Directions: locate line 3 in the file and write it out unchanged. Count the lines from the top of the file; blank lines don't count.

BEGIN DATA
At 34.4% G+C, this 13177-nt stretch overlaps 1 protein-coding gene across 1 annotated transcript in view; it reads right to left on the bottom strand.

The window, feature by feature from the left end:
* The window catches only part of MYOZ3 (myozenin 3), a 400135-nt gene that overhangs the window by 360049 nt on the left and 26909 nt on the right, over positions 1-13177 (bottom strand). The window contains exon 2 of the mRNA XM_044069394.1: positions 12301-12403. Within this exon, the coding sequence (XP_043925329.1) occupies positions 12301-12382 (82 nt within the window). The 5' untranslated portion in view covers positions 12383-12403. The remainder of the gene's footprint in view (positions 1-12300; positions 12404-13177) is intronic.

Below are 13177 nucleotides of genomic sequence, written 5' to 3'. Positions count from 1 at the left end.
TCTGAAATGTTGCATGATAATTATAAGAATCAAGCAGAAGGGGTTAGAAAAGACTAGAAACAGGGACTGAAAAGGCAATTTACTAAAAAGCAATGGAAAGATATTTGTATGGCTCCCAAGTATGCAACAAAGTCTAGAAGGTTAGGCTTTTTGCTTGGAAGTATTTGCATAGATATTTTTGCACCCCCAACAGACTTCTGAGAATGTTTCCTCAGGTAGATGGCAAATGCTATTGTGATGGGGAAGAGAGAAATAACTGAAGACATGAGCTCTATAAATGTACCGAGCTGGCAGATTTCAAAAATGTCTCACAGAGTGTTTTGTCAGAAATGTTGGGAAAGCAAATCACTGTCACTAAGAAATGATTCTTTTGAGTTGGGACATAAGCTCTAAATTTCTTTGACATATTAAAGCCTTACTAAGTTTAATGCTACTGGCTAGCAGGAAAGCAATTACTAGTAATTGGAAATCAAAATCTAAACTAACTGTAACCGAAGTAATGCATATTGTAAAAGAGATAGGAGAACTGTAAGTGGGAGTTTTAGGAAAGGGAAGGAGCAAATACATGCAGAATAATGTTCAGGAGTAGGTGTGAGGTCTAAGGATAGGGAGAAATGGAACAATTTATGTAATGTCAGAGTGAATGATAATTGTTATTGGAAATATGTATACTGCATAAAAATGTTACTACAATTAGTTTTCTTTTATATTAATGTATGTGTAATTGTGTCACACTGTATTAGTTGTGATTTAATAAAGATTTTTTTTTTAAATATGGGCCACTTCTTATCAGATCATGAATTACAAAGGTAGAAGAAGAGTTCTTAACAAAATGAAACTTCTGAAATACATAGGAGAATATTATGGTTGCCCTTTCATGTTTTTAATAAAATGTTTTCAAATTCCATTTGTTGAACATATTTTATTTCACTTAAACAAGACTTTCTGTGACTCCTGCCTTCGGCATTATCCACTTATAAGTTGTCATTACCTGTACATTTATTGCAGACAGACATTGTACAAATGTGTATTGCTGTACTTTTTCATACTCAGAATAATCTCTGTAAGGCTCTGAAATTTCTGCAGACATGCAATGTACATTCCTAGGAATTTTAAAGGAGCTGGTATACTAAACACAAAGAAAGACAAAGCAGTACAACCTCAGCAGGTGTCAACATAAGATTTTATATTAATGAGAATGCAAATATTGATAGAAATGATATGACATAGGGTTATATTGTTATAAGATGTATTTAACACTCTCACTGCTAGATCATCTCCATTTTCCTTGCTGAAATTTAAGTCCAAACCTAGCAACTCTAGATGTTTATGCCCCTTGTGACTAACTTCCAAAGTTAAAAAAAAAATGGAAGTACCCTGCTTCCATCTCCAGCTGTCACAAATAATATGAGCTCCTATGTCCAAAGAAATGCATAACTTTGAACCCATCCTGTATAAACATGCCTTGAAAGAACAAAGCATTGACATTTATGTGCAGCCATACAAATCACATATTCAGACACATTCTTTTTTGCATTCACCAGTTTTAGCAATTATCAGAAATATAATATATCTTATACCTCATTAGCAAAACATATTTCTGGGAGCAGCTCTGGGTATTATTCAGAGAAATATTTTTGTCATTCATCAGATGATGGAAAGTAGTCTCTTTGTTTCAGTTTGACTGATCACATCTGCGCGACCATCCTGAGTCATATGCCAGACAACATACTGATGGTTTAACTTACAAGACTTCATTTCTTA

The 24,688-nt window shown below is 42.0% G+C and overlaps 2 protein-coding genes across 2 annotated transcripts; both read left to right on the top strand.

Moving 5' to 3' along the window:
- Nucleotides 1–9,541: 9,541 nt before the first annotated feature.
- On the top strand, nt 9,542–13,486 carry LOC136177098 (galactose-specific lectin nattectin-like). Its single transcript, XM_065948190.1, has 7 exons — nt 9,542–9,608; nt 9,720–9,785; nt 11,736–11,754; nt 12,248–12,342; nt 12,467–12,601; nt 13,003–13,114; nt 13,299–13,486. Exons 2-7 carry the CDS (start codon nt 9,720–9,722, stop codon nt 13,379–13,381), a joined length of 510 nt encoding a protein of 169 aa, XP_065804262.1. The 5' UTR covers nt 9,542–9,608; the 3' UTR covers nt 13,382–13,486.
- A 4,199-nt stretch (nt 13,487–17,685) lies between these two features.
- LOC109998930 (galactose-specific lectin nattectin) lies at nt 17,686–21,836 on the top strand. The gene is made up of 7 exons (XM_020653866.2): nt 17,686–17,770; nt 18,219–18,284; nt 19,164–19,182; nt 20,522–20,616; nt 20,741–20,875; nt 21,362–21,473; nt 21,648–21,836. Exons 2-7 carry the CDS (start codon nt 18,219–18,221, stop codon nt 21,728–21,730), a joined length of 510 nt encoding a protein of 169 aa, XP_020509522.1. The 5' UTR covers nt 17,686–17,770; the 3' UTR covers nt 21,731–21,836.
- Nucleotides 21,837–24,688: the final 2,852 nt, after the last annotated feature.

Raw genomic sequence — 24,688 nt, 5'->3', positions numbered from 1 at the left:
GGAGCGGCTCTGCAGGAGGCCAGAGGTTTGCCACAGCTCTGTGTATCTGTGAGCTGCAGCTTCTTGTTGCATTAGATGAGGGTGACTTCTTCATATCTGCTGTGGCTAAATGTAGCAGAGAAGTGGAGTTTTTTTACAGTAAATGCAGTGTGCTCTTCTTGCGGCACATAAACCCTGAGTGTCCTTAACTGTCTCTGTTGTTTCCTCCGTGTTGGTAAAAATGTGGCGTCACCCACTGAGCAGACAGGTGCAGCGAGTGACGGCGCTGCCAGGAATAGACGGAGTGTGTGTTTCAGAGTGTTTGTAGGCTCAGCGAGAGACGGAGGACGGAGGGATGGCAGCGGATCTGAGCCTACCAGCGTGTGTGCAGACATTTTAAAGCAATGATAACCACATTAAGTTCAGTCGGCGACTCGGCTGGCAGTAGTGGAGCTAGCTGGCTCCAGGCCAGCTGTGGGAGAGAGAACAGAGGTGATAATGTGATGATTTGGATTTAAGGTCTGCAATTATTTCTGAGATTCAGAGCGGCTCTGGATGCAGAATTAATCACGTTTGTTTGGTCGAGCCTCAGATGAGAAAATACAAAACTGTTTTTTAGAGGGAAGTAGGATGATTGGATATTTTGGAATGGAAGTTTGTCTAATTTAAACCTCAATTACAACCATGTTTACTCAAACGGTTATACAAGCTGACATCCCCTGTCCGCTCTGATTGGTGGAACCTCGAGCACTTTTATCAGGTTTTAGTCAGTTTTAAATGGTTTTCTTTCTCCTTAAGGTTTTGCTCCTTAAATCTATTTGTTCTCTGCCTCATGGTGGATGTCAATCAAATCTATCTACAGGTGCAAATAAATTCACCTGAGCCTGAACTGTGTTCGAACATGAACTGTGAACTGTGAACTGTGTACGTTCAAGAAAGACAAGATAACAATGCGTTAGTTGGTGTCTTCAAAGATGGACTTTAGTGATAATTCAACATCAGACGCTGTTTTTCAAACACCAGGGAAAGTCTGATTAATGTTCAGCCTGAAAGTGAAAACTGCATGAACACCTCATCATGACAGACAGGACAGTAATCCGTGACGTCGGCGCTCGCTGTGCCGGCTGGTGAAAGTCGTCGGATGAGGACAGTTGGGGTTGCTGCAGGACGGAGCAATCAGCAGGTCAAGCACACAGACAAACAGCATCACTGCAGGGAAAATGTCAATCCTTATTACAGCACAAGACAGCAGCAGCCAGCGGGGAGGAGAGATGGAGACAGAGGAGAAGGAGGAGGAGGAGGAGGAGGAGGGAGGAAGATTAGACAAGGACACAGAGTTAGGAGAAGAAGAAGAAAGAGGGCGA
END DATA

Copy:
* The window catches only part of MYOZ3 (myozenin 3), a 400135-nt gene that overhangs the window by 360049 nt on the left and 26909 nt on the right, over positions 1-13177 (bottom strand). The window contains exon 2 of the mRNA XM_044069394.1: positions 12301-12403. Within this exon, the coding sequence (XP_043925329.1) occupies positions 12301-12382 (82 nt within the window). The 5' untranslated portion in view covers positions 12383-12403. The remainder of the gene's footprint in view (positions 1-12300; positions 12404-13177) is intronic.